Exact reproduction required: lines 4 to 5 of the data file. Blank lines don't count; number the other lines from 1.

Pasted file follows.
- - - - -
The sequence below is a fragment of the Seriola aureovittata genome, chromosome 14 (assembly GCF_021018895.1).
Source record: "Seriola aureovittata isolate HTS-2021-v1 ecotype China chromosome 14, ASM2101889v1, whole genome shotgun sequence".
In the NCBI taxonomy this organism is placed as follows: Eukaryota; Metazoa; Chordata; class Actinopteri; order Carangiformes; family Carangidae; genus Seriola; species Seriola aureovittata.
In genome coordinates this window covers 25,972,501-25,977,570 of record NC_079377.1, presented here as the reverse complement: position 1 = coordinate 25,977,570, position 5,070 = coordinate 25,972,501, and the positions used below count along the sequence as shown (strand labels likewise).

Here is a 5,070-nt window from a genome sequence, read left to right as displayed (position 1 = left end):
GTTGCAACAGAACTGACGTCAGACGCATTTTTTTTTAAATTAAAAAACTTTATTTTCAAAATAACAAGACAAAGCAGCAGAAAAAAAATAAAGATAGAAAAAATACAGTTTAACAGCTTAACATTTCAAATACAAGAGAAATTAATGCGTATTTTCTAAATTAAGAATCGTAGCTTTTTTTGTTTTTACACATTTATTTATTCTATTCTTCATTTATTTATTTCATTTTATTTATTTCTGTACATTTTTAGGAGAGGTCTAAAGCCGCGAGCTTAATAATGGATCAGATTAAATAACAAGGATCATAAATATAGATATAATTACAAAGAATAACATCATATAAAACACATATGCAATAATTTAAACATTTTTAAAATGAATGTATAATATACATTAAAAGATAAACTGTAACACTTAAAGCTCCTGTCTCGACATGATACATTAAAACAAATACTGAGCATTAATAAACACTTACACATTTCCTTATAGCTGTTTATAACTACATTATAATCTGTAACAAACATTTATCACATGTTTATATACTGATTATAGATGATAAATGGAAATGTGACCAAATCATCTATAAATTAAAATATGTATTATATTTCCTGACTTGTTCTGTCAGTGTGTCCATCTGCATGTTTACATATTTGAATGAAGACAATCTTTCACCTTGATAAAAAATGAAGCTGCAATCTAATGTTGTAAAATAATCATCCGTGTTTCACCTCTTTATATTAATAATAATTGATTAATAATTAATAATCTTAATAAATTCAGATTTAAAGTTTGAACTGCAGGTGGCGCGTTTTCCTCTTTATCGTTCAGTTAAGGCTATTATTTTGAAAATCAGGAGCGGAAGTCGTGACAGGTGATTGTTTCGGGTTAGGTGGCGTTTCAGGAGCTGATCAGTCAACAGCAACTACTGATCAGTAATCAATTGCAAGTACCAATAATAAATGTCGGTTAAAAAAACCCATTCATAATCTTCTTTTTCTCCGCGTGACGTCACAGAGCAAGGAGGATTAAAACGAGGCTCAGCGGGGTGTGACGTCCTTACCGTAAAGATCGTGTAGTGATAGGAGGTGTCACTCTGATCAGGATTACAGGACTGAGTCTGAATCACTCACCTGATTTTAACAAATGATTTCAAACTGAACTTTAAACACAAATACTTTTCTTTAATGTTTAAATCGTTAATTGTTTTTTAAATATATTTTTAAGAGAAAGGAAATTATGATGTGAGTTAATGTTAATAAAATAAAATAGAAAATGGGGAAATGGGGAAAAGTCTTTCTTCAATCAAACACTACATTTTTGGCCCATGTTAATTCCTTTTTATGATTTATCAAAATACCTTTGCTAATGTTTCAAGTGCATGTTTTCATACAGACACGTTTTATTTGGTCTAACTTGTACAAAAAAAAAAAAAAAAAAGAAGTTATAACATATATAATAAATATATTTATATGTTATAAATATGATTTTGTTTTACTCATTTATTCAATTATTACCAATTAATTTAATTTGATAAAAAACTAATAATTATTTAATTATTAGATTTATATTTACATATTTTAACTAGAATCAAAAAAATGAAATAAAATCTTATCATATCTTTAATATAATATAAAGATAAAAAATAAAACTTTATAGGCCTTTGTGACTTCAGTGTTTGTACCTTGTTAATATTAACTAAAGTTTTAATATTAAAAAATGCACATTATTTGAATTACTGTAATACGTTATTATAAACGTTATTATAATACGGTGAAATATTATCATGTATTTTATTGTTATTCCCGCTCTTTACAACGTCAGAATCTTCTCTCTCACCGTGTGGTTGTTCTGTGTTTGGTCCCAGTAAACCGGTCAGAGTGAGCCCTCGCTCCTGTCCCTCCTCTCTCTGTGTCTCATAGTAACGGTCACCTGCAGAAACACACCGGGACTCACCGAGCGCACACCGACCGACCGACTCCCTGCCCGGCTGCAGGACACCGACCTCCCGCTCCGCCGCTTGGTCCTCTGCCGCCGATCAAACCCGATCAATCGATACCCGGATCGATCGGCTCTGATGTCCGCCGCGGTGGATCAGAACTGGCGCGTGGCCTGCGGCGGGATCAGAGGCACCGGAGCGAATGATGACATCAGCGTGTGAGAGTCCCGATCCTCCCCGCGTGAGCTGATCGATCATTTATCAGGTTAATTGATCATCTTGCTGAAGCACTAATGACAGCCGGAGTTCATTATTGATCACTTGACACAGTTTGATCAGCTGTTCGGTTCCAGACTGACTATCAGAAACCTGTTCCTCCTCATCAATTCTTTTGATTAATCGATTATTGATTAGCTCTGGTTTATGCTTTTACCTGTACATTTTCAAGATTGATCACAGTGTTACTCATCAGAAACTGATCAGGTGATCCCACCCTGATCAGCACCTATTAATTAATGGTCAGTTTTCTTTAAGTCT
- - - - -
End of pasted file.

In genome coordinates this window covers 25,972,501-25,977,570 of record NC_079377.1, presented here as the reverse complement: position 1 = coordinate 25,977,570, position 5,070 = coordinate 25,972,501, and the positions used below count along the sequence as shown (strand labels likewise).

Here is a 5,070-nt window from a genome sequence, read left to right as displayed (position 1 = left end):